This season marks 150 years since the original FA Cup matches were played. Only fifteen teams entered back in 1871-72 and Stoke weren’t among them. But twelve years later, on the evening of Monday 10th September 1883, in rooms used by the English Football Association in Paternoster Square, London, the draw took place for the first round of the FA Cup, with Stoke finally in the hat. There were now 100 clubs in the draw. Just a few months earlier, Blackburn Olympic had beaten the Old Etonians in the final, the first time a northern team had lifted the trophy. Possibly spurred on by this, sides such as Preston North End, Wolverhampton Wanderers and Middlesbrough decided to enter the competition, along with Stoke Football Club.
The Pottery men – as the Athletic News called them – were drawn against the Manchester Association Football Club, a team that by the middle of the 1880s were losing their best players and losing money. Stoke meanwhile were considered to be in their finest ever form. Their new ground was now open and the very first match to be held there, a 1-1 draw against Notts County on Saturday 22nd September 1883, attracted thousands of fans (and The Nottinghamshire Guardian surprisingly called this inaugural match at what became known as the Victoria Ground ‘one of the best games ever played on the ground’). With an arrangement for the clubs to share the gate receipts of the cup game, Manchester asked to play their tie at Stoke.
Nowadays we might get taken to a match for the first time by a relation or a friend, someone who will share stories with us about our club’s heritage. For anyone who began to support Stoke in the 1880s,there weren’t too many stories to learn. But much was the same. Fans had pubs to visit – there was the Vine Inn on London Road, The Wheatsheaf, The Gardener’s Retreat and Uncle Tom’s Cabin, all in business in the 1880s. Supporters could also drink at the Plough Inn, although this was demolished in the 20thcentury when Michelin needed the land, and a new Plough Inn built nearby. At the match, fans would be standing round the side of the field, or sitting in the new grandstand. There were no nets in the goals; the Victorian and Edwardian referee Tom Armitt called the introduction of goal nets ‘one of the finest improvements in football… every referee has cause to thank the inventor’. Kick off was generally Saturday at around 3pm.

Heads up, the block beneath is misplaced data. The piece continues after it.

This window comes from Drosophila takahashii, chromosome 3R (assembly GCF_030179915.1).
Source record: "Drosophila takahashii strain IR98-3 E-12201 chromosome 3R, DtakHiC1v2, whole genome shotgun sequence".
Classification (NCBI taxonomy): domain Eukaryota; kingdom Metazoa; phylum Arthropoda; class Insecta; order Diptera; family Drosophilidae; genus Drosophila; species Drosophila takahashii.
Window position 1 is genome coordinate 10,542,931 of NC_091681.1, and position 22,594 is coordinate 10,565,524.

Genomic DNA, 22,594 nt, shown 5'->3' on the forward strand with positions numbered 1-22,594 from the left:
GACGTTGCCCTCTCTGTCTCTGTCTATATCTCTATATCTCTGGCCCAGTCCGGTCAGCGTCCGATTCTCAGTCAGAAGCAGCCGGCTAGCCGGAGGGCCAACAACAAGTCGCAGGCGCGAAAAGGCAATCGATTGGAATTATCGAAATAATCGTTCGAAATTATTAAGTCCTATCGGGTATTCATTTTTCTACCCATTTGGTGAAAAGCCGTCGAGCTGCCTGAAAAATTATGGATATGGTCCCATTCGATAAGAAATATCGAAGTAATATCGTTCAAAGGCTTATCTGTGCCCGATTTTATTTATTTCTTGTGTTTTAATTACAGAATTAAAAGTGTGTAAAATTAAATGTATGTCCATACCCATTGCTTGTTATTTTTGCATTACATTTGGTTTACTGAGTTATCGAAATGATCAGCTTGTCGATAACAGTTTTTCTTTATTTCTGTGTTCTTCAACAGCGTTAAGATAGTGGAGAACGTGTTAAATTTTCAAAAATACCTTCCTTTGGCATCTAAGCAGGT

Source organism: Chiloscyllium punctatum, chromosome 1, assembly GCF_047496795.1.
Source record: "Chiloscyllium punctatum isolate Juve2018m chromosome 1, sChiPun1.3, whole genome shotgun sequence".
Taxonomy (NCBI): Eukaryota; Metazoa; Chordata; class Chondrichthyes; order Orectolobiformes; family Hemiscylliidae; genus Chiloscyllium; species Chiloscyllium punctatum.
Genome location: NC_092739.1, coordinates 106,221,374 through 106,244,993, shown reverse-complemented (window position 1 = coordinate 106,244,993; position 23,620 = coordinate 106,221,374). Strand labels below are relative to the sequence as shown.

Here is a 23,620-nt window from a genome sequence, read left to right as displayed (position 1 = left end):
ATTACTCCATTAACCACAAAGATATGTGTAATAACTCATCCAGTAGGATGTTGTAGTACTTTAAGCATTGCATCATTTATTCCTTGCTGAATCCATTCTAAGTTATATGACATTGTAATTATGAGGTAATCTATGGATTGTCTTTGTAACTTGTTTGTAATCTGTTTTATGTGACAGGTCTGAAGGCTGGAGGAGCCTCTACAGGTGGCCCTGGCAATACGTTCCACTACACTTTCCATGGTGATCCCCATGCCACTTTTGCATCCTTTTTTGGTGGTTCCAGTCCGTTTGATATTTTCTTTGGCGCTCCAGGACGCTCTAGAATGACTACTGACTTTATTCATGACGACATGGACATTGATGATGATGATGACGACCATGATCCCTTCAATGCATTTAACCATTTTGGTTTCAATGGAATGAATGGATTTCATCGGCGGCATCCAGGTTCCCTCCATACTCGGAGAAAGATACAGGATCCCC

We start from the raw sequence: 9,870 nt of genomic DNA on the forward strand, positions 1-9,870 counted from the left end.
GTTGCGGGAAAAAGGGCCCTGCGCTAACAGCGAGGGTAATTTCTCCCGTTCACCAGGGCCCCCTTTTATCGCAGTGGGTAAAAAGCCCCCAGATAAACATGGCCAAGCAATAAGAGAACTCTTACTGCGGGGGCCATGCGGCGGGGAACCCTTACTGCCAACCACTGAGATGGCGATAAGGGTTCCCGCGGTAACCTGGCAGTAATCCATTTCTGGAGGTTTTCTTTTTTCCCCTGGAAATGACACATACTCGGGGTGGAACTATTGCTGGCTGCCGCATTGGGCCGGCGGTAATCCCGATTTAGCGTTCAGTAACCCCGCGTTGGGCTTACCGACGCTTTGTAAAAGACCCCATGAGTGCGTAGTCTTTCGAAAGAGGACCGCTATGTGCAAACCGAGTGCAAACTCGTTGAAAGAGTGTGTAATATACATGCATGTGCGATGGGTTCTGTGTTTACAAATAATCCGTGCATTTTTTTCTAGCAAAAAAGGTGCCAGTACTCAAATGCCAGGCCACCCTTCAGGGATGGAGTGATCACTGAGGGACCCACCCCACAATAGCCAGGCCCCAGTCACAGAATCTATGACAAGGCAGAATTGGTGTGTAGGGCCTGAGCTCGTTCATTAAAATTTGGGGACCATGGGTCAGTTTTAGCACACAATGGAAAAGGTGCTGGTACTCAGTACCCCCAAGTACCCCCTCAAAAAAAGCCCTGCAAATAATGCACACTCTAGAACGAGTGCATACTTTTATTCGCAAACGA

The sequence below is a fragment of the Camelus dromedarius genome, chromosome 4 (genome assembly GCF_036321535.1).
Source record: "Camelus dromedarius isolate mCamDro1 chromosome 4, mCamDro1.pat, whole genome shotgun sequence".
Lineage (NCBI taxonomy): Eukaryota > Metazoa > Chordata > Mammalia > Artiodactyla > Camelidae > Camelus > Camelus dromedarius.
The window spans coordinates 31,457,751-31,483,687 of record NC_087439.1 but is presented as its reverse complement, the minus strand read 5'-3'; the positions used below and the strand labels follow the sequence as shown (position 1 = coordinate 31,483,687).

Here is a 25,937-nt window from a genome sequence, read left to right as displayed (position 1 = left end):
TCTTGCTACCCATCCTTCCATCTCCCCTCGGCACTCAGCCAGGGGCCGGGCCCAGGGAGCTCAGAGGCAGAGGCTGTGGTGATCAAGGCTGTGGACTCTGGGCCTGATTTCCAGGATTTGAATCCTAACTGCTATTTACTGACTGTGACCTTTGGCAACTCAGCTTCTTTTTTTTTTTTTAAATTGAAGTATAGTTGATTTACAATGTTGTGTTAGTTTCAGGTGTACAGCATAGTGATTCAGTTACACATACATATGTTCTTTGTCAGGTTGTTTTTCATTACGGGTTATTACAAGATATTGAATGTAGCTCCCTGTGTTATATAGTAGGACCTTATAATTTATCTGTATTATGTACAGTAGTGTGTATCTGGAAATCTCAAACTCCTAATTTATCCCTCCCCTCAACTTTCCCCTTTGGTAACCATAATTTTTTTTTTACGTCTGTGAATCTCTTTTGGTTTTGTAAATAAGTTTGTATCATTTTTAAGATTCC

Club secretary/manager Walter Cox named himself as one of the eleven men who took to the field at the Victoria Athletics Ground to play Stoke’s very first FA Cup match on Saturday 10th November 1883. The team was doing well, as the press noted, with comments such as, ‘The Pottery men have evidently made wonderful strides since last season.’ The Athletic News considered the result to be a foregone conclusion. It would only be a matter of how many goals the Pottery men would score. As the game began, Stoke looked the better side yet, even though they were playing well, somehow they found themselves two goals down. Stoke’s England international Teddy Johnson pulled one back; he had become Stoke’s first international player when he turned out for England v. Wales at Wrexham in March 1880, a match umpired by Mr Segar Richard Bastard.
The Cup match was a ‘grand game’ played in the wind and, try as they might, Stoke were unable to break through the Manchester defence and score a second goal. The whistle blew for full time; the fans experienced for the first time the pain of exiting the FA Cup. A dream was disappearing. There would be no day out at Kennington Oval to look forward to. No greeting the team as they returned from London as victors, no crowds of Stoke supporters and proud people of the Potteries thronging the streets and making it almost impossible for the players to parade through with the trophy. The Blackburn Olympians had been welcomed by thousands of fans and driven slowly in ‘four large wagonettes’ through a mass of flags and music, cheering and waving. There had even been fireworks lighting up the early spring evening.